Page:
For more than a decade geoscientists have detected what amount to ultra-slow-motion earthquakes under Western Washington and British Columbia on a regular basis, about every 14 months. Such episodic tremor-and-slip events typically last two to three weeks and can release as much energy as a large earthquake, though they are not felt and cause no damage.
Now University of Washington researchers have found evidence that these slow-slip events are actually affected by the rise and fall of ocean tides.
"There has been some previous evidence of the tidal effect, but the detail is not as great as what we have found," said Justin Rubinstein, a UW postdoctoral researcher in Earth and space sciences.
And while previous research turned up suggestions of a tidal pulse at 12.4 hours, this is the first time that a second pulse, somewhat more difficult to identify, emerged in the evidence at intervals of 24 to 25 hours, he said.
The most recent tremor-and-slip events in Washington and British Columbia took place in July 2004, September 2005 and January 2007. Before each, researchers deployed seismic arrays, each containing five to 11 separate seismic monitoring stations, to collect more accurate information about the location and nature of the tremors. Four of the arrays were placed on the Olympic Peninsula in Washington and the fifth was on Vancouver Island in British Columbia.
The arrays recorded clear twice-a-day pulsing in the 2004 and 2007 episodes, and similar pulsing occurred in 2005 but was not as clearly identified. The likely source from tidal stresses, the researchers said, would be roughly once- and twice-a-day pulses from the gravitational influence of the sun and moon. The clearest tidal pulse at 12.4 hours coincided with a peak in lunar forcing, while the pulse at 24 to 25 hours was linked to peaks in both lunar and solar influences.
Justin Rubinstein is lead author of a paper that provides details of the findings, published Nov. 22 in Science Express, the online edition of the journal Science. Co-authors are Mario La Rocca of the Istituto Nazionale di Geofisica e Vulcanologia in Italy, and John Vidale, Kenneth Creager and Aaron Wech of the UW.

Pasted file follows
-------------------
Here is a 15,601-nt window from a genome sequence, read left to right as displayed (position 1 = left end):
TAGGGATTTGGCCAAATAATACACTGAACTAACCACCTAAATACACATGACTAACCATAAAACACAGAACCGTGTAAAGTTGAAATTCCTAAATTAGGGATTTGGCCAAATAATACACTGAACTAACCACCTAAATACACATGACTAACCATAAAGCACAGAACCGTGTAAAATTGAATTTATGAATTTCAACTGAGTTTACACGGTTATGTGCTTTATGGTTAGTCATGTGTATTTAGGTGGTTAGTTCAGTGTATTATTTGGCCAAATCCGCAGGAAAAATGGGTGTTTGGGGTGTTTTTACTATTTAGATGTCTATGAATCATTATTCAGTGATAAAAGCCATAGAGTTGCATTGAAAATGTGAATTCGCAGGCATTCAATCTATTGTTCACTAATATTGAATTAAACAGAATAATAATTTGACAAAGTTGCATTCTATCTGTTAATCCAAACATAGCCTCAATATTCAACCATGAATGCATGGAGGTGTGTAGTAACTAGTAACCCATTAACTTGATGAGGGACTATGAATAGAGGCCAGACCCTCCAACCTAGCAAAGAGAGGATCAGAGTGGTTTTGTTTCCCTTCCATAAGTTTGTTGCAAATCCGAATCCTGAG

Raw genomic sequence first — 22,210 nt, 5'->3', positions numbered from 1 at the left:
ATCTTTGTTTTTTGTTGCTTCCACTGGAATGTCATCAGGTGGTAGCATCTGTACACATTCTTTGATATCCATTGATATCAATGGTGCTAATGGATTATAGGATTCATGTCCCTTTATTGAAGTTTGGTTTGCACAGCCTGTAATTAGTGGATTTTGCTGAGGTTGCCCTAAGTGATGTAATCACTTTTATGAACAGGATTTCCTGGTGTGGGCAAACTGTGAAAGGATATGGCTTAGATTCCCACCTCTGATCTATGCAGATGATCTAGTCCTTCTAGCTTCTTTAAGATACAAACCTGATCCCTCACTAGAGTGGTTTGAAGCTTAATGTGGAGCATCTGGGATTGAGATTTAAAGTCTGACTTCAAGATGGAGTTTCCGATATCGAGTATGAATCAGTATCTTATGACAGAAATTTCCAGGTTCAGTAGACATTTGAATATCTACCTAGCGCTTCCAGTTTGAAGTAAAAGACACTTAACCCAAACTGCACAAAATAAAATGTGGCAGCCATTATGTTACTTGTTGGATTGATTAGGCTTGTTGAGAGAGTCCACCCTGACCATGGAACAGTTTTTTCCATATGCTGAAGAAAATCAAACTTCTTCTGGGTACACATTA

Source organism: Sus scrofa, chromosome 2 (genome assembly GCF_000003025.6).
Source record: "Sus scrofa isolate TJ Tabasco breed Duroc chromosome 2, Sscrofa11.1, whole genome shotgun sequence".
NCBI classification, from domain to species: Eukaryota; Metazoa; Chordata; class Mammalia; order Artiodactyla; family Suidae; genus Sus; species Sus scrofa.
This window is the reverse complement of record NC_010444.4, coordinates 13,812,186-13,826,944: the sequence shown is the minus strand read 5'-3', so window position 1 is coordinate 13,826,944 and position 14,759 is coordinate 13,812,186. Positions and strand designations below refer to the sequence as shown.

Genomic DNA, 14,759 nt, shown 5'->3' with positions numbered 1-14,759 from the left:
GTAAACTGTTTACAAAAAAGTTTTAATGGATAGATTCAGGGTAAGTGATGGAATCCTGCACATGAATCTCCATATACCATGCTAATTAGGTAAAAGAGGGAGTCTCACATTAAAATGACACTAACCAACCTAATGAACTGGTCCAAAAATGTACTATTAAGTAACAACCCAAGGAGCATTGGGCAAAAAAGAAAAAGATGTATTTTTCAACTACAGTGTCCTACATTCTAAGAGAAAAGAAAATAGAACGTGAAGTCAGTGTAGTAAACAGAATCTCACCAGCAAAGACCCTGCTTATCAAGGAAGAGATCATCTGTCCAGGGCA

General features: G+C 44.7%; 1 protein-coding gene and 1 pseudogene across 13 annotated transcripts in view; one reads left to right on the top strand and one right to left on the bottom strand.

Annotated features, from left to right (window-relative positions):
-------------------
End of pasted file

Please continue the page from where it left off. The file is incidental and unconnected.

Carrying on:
The rising tide appeared to increase the tremor by a factor of 30 percent, though the Earth distortion still was so small that it was undetectable without instruments, said Vidale, a UW professor of Earth and space sciences and director of the Pacific Northwest Seismograph Network.
"We expected that the added water of a rising tide would clamp down on the tremor, but it seems to have had the opposite effect. It's fair to say that we don't understand it," Vidale said.
"Earthquakes don't behave this way," he added. "Most don't care whether the tide is high or low."
The researchers were careful to rule out noise that might have come from human activity. For instance, one of the arrays was near a logging camp and another was near a mine.
"It's pretty impressive how strong a signal those activities can create," Rubinstein said, adding that the slow-slip pulses were recorded when those human activities were at a minimum.
The work was funded by the National Science Foundation, and instruments were provided by the Incorporated Research Institutions for Seismology, Istituto Nazionale di Geofisica e Vulcanologia and Earthscope.
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